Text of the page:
Author Topic: What happened to Jack's eagle feather?  (Read 10784 times)

Offline Brown Eyes

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What happened to Jack's eagle feather?
« on: April 10, 2006, 09:44:27 pm »
Lately, I'm growing increasingly curious about the differences between certain details in the story and in the film. 

One quick question I've had lately is, why did the detail of the eagle feather in Jack's hat get omitted from the film?  Proulx makes a pretty clear point of establishing the feather as an important attribute for Jack.  When Ennis and Jack first meet she says "He had shot an eagle [his first summer alone on Brokeback], he said, turned his head to show the tail feather in his hat band...."  Then in their last meeting in 1983, Proulx says "... Jack, the same eagle feather in his old hat, lifting his head in the heated noon..."

The feather seems to fit nicely with the idea of Jack being associated with air and the wind.  Any thoughts on why this (or other details from the story) would have been changed?

 8)
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Offline Jeff Wrangler

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Re: What happened to Jack's eagle feather?
« Reply #1 on: April 10, 2006, 10:36:19 pm »
Lately, I'm growing increasingly curious about the differences between certain details in the story and in the film. 

One quick question I've had lately is, why did the detail of the eagle feather in Jack's hat get omitted from the film?  Proulx makes a pretty clear point of establishing the feather as an important attribute for Jack.  When Ennis and Jack first meet she says "He had shot an eagle [his first summer alone on Brokeback], he said, turned his head to show the tail feather in his hat band...."  Then in their last meeting in 1983, Proulx says "... Jack, the same eagle feather in his old hat, lifting his head in the heated noon..."

The feather seems to fit nicely with the idea of Jack being associated with air and the wind.  Any thoughts on why this (or other details from the story) would have been changed?

 8)

Maybe because it's illegal to shoot eagles now, even if it wasn't in 1962, when Jack would have shot it? Or maybe, since it wasn't going to be made a plot point, it was thought that if the feather was big enought to be seen, it might be a distraction?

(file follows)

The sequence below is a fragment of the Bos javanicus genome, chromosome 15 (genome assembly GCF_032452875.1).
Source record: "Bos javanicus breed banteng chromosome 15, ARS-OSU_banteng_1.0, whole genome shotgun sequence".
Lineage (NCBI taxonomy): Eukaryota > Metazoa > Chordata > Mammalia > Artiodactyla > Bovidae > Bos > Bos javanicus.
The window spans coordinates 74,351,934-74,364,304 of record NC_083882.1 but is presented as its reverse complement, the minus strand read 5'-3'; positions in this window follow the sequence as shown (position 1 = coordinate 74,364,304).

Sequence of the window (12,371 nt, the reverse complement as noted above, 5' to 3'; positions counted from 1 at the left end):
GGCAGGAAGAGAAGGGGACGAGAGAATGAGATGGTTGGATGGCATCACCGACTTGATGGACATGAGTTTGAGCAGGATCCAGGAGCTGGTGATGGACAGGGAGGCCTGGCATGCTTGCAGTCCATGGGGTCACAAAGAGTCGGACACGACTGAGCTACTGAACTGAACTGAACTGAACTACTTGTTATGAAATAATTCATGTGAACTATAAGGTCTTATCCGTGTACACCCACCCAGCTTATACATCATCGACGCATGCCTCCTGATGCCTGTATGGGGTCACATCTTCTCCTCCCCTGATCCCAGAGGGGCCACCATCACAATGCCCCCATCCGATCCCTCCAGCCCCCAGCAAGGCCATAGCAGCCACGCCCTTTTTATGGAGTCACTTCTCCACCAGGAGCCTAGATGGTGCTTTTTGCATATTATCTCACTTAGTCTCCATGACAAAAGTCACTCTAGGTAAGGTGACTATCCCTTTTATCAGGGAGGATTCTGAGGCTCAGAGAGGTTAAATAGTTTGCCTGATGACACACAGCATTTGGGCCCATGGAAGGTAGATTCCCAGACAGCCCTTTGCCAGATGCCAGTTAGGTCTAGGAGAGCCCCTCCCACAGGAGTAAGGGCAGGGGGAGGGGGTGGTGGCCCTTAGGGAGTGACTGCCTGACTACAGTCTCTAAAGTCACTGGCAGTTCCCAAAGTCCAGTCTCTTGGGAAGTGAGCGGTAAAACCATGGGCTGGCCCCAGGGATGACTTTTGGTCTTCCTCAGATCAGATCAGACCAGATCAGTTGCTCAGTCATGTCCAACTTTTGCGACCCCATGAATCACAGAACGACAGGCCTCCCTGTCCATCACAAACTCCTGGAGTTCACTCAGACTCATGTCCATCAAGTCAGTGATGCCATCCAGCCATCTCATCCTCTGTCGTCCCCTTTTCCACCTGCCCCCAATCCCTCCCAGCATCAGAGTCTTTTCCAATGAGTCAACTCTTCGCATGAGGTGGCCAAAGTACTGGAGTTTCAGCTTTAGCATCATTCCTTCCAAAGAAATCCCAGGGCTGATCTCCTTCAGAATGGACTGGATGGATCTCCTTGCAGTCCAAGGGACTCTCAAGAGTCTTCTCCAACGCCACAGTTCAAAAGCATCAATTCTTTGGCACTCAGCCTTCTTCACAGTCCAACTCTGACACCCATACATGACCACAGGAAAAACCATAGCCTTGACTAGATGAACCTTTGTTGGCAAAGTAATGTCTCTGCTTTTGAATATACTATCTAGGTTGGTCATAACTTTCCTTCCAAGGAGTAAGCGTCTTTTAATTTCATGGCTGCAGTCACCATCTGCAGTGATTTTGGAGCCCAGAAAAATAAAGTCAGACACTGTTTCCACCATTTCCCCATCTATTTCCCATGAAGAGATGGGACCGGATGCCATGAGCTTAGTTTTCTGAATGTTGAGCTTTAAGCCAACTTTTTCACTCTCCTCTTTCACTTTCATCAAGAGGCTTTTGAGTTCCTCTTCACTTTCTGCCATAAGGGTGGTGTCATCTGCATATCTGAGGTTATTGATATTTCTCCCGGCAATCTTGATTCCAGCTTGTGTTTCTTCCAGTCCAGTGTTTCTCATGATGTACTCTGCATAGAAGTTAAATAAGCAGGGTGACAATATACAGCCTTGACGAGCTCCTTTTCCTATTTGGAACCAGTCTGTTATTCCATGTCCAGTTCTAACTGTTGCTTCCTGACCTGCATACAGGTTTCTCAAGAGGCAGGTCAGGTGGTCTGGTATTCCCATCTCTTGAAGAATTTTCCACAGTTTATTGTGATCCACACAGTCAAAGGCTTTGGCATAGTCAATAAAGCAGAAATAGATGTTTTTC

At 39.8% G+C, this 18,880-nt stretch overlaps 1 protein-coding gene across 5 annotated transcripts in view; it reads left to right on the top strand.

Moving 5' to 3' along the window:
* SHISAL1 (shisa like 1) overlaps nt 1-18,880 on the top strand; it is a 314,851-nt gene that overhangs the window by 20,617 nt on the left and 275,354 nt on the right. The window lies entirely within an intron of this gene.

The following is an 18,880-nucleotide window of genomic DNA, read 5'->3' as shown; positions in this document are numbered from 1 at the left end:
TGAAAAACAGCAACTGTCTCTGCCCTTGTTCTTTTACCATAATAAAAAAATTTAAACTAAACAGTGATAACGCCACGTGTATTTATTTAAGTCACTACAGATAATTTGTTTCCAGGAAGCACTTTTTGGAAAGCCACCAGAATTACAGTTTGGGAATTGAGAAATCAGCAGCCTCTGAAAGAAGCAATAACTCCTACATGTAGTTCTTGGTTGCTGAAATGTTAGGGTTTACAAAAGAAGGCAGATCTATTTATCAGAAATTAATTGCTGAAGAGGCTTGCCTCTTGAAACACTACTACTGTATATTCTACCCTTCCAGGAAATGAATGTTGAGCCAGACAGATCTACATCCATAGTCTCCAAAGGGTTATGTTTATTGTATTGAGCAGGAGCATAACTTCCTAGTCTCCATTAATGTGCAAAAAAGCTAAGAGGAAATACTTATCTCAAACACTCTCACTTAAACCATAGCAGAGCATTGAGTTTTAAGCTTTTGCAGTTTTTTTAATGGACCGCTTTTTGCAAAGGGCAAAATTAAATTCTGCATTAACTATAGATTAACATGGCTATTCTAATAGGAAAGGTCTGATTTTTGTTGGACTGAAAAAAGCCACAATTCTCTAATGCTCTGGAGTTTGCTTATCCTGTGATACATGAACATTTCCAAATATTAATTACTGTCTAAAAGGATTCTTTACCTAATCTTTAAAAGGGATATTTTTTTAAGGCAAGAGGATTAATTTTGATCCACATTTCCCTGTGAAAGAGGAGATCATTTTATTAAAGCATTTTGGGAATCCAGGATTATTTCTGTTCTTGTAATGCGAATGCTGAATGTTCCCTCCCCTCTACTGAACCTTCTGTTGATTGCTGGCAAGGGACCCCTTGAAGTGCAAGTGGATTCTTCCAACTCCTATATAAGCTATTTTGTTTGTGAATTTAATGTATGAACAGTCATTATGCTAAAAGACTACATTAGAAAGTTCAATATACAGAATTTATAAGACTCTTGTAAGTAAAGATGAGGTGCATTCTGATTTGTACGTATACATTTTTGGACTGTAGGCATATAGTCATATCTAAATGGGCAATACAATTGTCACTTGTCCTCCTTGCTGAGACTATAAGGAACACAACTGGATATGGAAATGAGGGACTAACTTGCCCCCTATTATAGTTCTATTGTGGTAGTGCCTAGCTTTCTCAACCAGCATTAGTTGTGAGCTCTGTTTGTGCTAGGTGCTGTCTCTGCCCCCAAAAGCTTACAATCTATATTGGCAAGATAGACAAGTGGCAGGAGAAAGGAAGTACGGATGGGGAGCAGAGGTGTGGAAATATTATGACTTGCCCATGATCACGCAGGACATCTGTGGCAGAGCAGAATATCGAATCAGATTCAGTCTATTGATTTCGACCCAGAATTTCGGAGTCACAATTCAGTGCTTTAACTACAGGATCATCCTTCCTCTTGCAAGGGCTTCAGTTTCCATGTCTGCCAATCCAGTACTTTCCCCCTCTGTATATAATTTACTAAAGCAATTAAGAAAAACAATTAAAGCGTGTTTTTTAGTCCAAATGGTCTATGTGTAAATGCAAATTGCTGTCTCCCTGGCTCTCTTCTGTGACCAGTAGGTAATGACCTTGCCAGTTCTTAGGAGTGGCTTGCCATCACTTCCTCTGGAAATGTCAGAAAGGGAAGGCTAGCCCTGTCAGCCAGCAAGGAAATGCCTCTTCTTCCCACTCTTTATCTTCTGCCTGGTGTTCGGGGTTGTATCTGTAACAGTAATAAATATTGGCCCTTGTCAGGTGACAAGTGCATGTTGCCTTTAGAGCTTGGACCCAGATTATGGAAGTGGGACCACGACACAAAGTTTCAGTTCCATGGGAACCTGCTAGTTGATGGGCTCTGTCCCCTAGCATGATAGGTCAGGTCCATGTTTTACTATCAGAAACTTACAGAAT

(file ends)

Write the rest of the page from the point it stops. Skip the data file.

I really have no clue, just throwing out thoughts. Just one of those things that seem to have been changed for no really good reason that I can see, like changing the name of Ennis's youngest from Francine to Jenny.
"It is required of every man that the spirit within him should walk abroad among his fellow-men, and travel far and wide."--Charles Dickens.

Offline Lynne

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Re: What happened to Jack's eagle feather?
« Reply #2 on: April 10, 2006, 10:58:34 pm »
It just occurs to me that the movie portrays Jack as being a poor shot...missing the shot at the coyote and Ennis being 'tired of [Jack's] missing' when Ennis shoots the elk.  Perhaps having Jack shooting an eagle the first summer seemed inconsistent with this characterization?

Although up to now, I admit that I thought it was omitted for animal conservation issues - along the same lines as changing 'miss you so much I could whup babies' to 'miss you so much I can hardly stand it.'  Whipping babies won't get much empathy with today's audience.

-Lynne
« Last Edit: April 12, 2006, 10:01:01 pm by Lynne »
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Offline Front-Ranger

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Re: What happened to Jack's eagle feather?
« Reply #3 on: April 11, 2006, 12:07:49 am »
Lynne I think u are exactly right.
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Offline serious crayons

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Re: What happened to Jack's eagle feather?
« Reply #4 on: April 11, 2006, 03:11:19 pm »
Yup, Lynne makes good points. A dead eagle would raise conservation and legal questions. And Ennis' superior cowboy skills, including marksmanship, are implicitly among the attributes that Jack finds attractive. :o Mentioning an earlier successful shot by Jack would confuse the issue.

Offline ednbarby

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Re: What happened to Jack's eagle feather?
« Reply #5 on: April 11, 2006, 03:24:34 pm »
I agree.  However, I think the fact that Jack shot an eagle in the short story shows how much of a revolutionary he is, and I'm thinking that's what Annie Proulx was going for.  One very observant and sensitive friend who recently saw the movie on my recommendation (and still thanks me every day) said that the only thing that didn't quite make sense to her from a historical standpoint was how Jack, raised the way he was in that place and that time, could be so secure in his sexuality and not have the least little bit of guilt or fear.  She applauded that, but just thought historically that it was inaccurate.  I told her my theory that he is a revolutionary - that he was always living way ahead of his time and place.  She still was doubtful.  I cited the "Well, *I* won't" line re: beans vs. sheep.  She was still doubtful.  Then I said, "Well, in the short story, Jack shoots an eagle and wears one of its feathers in his hat."  She goes - "Ah - you're RIGHT."